The department’s Chief Inspector Shamsul Alam on Friday said: “We have gathered sufficient insight and determined that the fire likely originated from a transformer, a gas cylinder, or a chemical explosion. However, an intact gas cylinder was found on the pickup where the fire supposedly began.”
Shamsul Alam identified the plastic and chemical factories as responsible for the rapid spread of the fire.
Industries minister versus all
All investigators however, are at odds with the remarks of Industries Minister Nurul Majid Mahmud Humayun, who said the fire in Chawkbazar was unrelated to any chemical warehouses.
According to the minister, the LPG cylinder was being delivered to the area on a truck, when a transformer blew and caused it to explode.
“The fire had nothing to do with a chemical warehouse. There was no chemical warehouse on the ground floor of the building where the fire spread to first, although a perfume and cosmetics warehouse was located there,” he said while visiting the site of the fire on Thursday.
However the statement made by probe committee members contradicts with his views.
The fire spread rapidly due to the chemicals in the warehouses of the area, confirmeda 10 member probe committee formed by the DSCC.
Team leader of the committee DSCC Chief Engineer Rezaul Karim pointed out that a significant quantity of combustible substances and chemicals had been stored inside Wahed Mansion.
“The fire, fuelled by the chemicals, generated extreme heat and spread quickly throughout the neighbourhood,” he added.
"There must have been a chemical warehouse inside the building, and there was no fire extinguishing system," Lt Col SM Julfiker Rahman, director of Fire Service and Civil Defence told reporters after visiting Haji Wahed Mansion.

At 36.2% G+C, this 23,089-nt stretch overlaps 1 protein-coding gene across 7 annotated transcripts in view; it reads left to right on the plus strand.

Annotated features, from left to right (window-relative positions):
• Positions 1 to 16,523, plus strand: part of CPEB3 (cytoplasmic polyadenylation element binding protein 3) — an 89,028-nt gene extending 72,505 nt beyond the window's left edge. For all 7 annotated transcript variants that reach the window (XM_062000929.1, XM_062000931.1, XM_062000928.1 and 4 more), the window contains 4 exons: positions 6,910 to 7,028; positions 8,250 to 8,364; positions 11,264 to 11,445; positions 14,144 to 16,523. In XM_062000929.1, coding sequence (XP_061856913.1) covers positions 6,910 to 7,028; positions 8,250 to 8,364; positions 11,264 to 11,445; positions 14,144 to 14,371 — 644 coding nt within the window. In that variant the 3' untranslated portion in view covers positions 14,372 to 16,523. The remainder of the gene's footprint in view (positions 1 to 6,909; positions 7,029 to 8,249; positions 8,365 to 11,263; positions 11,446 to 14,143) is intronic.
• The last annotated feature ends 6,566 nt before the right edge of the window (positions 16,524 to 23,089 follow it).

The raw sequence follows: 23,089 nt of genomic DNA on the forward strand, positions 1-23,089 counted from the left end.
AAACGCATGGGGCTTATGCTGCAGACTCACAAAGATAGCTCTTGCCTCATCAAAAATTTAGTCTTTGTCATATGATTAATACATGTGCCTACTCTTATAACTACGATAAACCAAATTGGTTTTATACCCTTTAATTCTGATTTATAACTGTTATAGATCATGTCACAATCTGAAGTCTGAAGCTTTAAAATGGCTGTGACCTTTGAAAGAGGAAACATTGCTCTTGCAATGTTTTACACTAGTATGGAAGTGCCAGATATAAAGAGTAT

"The powder found in the building was from a chemical substance...the plastic bottles were full of chemicals," Lt Col Julfiker, a member of Fire Service probe committee, said.
He added that lighter fluid and perfume were among the flammable chemicals stored in the building.
The devastating fire that first started on a three-storey building of Haji Wahed Mansion was housing in its basement large quantities of flammable substances, namely chemical materials such as printing dye.
Fire Service and Civil Defense Deputy Assistant Director Saleh Uddin, after visiting the spot on Friday, said the entire basement is full of chemicals and if would have reach the basement, then we would have had an even bigger disaster.
“We knew about the chemicals inside the basement. We deployed an extra team to focus on putting out the fire near that area so the fire would not be able to spread further,” Saleh further added.
Keeping chemicals in places like these was completely illegal, he stated.
Shamsul Alam, chief inspector of Explosives Department, also confirmed that chemical stores housed in the area and some stores of plastic grains housed at the ground floor of Wahid Mansion helped fuel the fire.
Although Road Transport and Bridges Minister Obaidul Quader was yet to confirm whether the LPG cylinder that allegedly started the fire had been on a car or in a building, he admitted that the fire may have spread quickly due to the presence of chemical compounds stored in buildings in the area.
Inspector General of Police Javed Patwary also confirmed that a chemical warehouse was located in the building where the fire spread to first.